|Almost 50 million Americans do not have health insurance, according to the latest census [GALLO/GETTY]|
When Tea Party supporters at a recent Republican presidential debate in Florida laughed wickedly and shrieked out “YEAH!” to Wolf Blitzer’s question to Ron Paul asking if society should let an uninsured person die, I wasn’t surprised.
The hatred and immorality of the Tea Party that burst into wild applause and enthusiastic affirmations at the notion of letting a human being die was on parade before the vote on the Patient Protection and Affordable Care Act 2010.
Tea Party linked candidate Ron Paul’s position on health care was regurgitated with a range of Republican talking point lies: People aren’t turned away from hospitals, church charity can cure the crisis, and medical costs are skyrocketing because “individuals have stopped taking personal responsibility for their health care”.
The idea of taking personal responsibility for one’s own health is an ideological, artful dodge that means the government has no responsibility to provide health care to its population. The individuals currently taking the blame for not taking responsibility for their own health and costing the system too much are the obese and diabetics.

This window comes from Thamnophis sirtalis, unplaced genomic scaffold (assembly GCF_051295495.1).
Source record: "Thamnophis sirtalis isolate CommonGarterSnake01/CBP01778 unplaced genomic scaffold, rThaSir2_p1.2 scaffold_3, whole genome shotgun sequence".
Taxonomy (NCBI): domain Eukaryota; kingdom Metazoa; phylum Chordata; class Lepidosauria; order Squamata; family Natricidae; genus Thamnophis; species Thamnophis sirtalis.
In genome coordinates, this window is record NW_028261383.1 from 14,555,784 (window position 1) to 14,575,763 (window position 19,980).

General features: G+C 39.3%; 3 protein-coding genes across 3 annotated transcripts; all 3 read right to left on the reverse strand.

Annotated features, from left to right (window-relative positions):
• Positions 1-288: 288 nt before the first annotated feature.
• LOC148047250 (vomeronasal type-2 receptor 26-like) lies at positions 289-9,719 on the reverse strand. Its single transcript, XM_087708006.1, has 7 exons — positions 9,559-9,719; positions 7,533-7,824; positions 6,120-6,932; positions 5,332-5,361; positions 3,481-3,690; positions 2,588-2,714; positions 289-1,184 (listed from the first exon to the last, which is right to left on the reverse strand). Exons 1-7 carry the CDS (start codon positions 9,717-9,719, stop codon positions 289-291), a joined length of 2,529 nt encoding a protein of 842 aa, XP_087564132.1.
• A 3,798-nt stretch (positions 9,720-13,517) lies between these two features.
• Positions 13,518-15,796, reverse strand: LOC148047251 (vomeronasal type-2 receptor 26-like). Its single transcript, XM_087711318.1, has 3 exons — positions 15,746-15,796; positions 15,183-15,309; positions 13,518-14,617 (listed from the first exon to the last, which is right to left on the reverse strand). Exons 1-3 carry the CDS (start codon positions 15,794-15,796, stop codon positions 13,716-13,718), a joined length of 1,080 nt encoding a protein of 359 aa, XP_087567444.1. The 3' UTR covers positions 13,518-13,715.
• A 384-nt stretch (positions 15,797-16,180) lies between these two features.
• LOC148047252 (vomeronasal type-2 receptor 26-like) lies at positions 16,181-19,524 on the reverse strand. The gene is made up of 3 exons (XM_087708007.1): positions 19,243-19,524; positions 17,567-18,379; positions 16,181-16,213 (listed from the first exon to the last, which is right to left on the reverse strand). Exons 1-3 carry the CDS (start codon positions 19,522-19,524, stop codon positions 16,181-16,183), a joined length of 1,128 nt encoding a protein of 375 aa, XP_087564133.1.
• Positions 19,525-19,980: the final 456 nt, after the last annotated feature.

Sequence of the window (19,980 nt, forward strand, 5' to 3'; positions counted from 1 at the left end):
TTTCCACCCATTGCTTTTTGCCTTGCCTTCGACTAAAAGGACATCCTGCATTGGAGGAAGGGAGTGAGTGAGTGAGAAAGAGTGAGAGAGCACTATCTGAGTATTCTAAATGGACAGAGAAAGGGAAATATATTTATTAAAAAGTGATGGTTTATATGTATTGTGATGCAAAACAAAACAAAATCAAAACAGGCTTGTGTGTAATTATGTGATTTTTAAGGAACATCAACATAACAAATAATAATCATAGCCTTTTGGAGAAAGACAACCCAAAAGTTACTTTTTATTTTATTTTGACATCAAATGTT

Congressman Paul is fanatically anti-government, yet he’s spent his entire adult life either campaigning for government office or in the employ of government. Now he’s running to be president of the “big government” he rails against. Rich Republican government-employed politicians like Ron Paul will never be uninsured because their federal government sponsored health coverage will never be dropped or made unaffordable. They have access to the best health care with ten health plans to choose from.
|45,000 people die every year in the US because they lack access to health care and medicine [GALLO/GETTY]
Members of Congress also get special treatment at Washington’s federal medical facilities. For a small additional fee, they have access to their own health care providers and a pharmacy conveniently located between the House and Senate chambers.
No need to wait on hold for twenty minutes for the next available doctor’s appointment that is in six months. No need to wait in line at Walgreens to pay the uninsured price of $1,700 for a one-month prescription of Etanercept.
Ron Paul’s prescription for the millions of uninsured is to leave health care to the magic and mayhem of the market and if you go bankrupt, it’s your own fault.
And bankrupt Americans go. In the United States, the leading cause of bankruptcy is the inability to pay medical bills. Letting people die is actually official health policy in the United States.